5. Teach them to breathe deeply: “let your belly get big like a balloon.”

How to Brush Your Teeth

Back-and-forth or up-and-down? It’s the burning question of our own youths. toothbrush.gifThe American Dental Association says side-to-side at a 45% angle. And don’t forget to tell them to brush the tongue. For impatient brushers, the original Dr. Fresh Firefly Blinking Children’s Toothbrush (2 for $2.99) has a built-in one minute timer that keeps kids brushing until the blinking light goes off.

How To Answer the Phone

According to manners doyenne Cindy Senning-Post, kids probably shouldn’t start answering the phone until they’re five, but if you have your hands tied momentarily, you can start with teaching them the basic script. phone.gifAnd with caller ID, you can let them loose on a few known callers:

“Hello”:

“Who’s calling?”

“Hold on a moment, please”

How to Share

The road to the social graces is a long one. It takes some of us upwards of a lifetime to share our toys. So it should come as no great surprise that it is not a natural talent of human beings but a learned social skill – and one that doesn’t come easily. If possession is nine tenths of the law, it is doubly so for our little ones. Four things:

The kid needs to know that not everything in the world is hers for the taking, that some things belong to other people.

Build turn-taking into your time together every day. At the playground, help your child get used to the rule of waiting for the slide or the swing.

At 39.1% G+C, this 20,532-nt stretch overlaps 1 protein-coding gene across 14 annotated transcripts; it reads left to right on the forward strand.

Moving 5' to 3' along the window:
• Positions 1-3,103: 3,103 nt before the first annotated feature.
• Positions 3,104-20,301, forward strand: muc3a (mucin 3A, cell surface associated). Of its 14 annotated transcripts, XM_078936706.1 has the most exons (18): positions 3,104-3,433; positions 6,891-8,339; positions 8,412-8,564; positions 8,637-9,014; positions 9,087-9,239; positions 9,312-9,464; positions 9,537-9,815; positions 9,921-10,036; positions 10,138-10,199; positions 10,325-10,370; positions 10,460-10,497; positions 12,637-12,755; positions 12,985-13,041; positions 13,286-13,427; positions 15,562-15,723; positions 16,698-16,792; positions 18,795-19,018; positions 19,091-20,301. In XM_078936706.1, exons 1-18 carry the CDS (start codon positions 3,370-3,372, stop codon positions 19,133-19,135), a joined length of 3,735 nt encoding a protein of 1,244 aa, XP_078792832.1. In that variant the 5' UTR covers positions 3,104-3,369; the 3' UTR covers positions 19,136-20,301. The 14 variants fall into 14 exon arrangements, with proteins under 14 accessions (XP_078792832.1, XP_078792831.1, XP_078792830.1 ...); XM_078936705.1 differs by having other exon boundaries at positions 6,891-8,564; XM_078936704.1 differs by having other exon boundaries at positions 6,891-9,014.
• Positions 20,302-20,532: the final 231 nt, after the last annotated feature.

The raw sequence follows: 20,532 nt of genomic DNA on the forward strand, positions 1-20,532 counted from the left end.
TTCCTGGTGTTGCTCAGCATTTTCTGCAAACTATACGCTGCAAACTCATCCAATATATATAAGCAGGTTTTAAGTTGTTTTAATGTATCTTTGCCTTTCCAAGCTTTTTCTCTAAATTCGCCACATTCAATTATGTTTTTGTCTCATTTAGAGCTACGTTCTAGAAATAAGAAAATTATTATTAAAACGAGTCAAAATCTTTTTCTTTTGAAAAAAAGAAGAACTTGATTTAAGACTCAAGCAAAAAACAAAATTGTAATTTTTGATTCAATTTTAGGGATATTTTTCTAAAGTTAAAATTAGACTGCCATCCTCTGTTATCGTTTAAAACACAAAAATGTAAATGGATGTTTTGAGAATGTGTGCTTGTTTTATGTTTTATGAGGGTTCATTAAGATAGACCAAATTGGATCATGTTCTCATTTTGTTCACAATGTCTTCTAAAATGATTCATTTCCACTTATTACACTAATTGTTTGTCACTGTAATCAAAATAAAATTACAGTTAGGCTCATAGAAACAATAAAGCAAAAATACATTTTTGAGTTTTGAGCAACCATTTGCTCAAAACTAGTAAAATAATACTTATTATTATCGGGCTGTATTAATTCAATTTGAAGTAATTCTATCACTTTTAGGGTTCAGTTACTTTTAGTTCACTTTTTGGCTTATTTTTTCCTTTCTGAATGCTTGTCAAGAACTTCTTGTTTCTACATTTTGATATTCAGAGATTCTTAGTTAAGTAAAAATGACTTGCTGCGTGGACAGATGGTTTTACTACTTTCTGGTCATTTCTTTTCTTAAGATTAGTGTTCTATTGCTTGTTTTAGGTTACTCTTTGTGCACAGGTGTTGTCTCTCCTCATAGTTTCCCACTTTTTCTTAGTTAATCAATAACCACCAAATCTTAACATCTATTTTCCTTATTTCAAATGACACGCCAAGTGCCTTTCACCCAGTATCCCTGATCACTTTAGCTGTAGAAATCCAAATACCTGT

If you have a funky pair of sunglasses, let your little one try them on and let them know that they are yours but you are willing to share as long as they are careful and give them back.

Establish some ground rules about sharing and be consistent in your enforcement. When two siblings or older kids both want the same toy, set a kitchen timer for five minutes to help them know when it’s time to switch.

Page 1

Page 2

Page 3

Page 4Page 5

The Babble Do-It-Myself Guide

How to float, swing, tie your shoes, blow your nose, and be a kid.

by Allison Pennell

July 21, 2009

400x236.jpg
Page 1

Page 2

Page 3

Page 1

Page 5

How to Set the Table

Helping around the house is a self-esteem builder, or so they say. To wit, we love the classic, award-winning settable.gif“I Can Set a Table” laminated placemat.

How to Cook

For teaching kids everything from cracking an egg and kneading dough to slicing and grating, Bank Street College Librarian Lisa Von Drusek loves Pretend Soup and Other Real Recipes (Tricycle Press, ages 4-8) by Molly Katzen of Moosewood Cookbook fame.

How to Be a Good Loser

Cut through the usual touchy-feely stuff with a no-bunkum explanation sure to appeal to young competitors: self-interest. Teach them that in most games, there’s always going to be a winner and a loser. And there’s always going to be a next time, if you play it right. Nobody (not even their long-suffering parents) is going to want to play with a sore loser, or a sore winner, for that matter. So, tell them to take a deep breath and let it all go.

How to Take Gross Medicine

Having your child suck on a popsicle or ice cube before taking the big, bad gulp will numb the taste buds long enough to get the medicine down.

How to Ride a Bike

In bikes as in life, it’s all about balance. And pedal-free bikes are just the ticket (albeit a kind of pricey one) for getting kids balanced and ready for a two-wheeler. Of course, you could just take the pedals off of an old Schwinn and call it a day.

How to Float

Any kid can float, no matter how little, says Swim America programmer Rose Cholewinksi. It’s a matter of body position. Stand behind their heads cradling their head in your hands and have them look back at you. Head, bellies and toes are all on top of the water. Let them know you have them.

Page 1

Page 2

Page 3

Page 1

Page 5

Article Posted 6 years Ago
share this article
facebook twitter tumblr pinterest
See Comments
what do you think?
share this article
facebook twitter tumblr pinterest
See Comments
what do you think?
what do you think?
close comments
Subscribe to the
Newsletter
Welcome to
Settings
Sign Out
Follow us on
Social